Feeling a bit deflated? We’ve all had a flat tyre. But what’s the best way to fix it?
The spare wheel versus repair kit debate is one that gets many drivers revving like a racing engine, particularly if they’re buying a new car. The majority of new motors ‑ nine out of 10 according to website Honest John ‑ are sold without a full-size spare wheel. In most cases the spare is replaced with a repair kit that is designed to get you back on the road and to somewhere where you can buy a replacement tyre.
A flat tyre is likely to afflict every driver at some point in their motoring life. Changing wheels is the second most popular reason that customers call Green Flag out. And according to tyre maker Continental, drivers suffer a puncture on average every 44,000 miles or five years. So having something that can replace a flat tyre is clearly important. But in the spare wheel versus repair kit argument, which comes out on top? We investigate.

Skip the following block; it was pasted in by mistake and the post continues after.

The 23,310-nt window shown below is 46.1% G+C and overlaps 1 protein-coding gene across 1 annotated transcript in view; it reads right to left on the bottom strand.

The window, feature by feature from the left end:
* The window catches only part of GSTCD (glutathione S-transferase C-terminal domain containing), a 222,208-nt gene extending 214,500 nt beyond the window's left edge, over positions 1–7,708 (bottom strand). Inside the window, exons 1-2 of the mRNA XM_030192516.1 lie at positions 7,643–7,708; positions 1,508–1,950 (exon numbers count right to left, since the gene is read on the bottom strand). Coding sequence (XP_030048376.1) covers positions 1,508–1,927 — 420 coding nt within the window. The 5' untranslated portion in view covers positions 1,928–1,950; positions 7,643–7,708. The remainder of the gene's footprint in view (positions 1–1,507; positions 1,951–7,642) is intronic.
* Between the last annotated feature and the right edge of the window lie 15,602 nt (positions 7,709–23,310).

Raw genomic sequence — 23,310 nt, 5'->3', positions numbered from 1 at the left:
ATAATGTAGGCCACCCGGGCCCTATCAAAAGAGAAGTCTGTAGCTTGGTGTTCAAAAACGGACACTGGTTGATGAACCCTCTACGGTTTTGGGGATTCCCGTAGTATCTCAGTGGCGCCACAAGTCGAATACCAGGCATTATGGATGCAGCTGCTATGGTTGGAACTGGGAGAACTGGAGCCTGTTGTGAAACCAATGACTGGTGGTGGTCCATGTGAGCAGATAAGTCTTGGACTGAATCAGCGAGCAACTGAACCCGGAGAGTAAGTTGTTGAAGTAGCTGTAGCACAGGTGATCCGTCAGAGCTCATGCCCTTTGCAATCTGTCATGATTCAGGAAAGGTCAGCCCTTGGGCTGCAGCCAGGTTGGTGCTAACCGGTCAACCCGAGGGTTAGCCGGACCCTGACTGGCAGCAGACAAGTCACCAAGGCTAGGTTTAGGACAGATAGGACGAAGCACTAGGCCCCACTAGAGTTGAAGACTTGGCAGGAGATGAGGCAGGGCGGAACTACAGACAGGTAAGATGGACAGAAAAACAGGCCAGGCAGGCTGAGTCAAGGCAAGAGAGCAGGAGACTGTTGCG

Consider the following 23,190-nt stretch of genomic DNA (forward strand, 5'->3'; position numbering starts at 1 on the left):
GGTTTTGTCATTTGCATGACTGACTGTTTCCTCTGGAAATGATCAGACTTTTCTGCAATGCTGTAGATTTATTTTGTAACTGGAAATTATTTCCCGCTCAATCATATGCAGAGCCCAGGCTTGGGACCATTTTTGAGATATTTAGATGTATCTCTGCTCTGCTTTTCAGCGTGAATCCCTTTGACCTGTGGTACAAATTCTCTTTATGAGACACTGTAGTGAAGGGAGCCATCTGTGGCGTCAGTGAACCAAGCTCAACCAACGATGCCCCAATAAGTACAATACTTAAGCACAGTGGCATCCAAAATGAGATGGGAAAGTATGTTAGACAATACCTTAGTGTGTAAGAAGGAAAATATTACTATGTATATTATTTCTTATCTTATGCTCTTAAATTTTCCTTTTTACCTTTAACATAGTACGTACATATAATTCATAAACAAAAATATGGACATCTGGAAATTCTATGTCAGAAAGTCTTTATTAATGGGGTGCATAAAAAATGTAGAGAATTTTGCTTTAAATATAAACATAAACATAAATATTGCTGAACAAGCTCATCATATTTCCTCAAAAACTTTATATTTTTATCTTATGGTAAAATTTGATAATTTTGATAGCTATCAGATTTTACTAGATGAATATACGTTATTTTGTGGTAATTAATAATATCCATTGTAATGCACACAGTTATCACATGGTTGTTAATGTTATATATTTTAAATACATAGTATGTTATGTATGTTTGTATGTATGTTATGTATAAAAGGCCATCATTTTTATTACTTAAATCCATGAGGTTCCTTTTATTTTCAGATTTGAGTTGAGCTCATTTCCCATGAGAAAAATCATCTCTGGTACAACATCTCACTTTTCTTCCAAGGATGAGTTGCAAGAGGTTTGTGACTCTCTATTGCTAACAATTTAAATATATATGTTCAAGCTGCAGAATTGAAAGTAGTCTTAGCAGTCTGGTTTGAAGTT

What’s wrong with the good old-fashioned spare wheel?
Labels are supposed to make buying tyres easier. But have they succeeded? (Picture © Emissions Analytics)
In November 2012, tyre labels became a fundamental part of the way we bought tyres. Realising that for many people purchasing tyres was a puzzling process, the EU attempted to demystify it with labels for all car tyres. They look much like the labels you now see on white goods or new cars. But rather than energy ratings and exhaust emissions, they carry information on the tyre’s performance.
The aim behind tyre labels was to make it easier for buyers by enabling them to assess the best, safest tyres possible for their budget and motoring needs. And by showing fuel efficiency, another aim was to enable buyers to choose tyres that would help their cars’ economy. It also enabled customers to compare products, which to the untrained eye – and many expert eyes too – look virtually identical.
Researchers revealed cars host numerous potentially harmful bacteria
Our cars are filled with more germs than our houses. And children’s car seats can carry twice as many bugs as the average toilet seat. Continue reading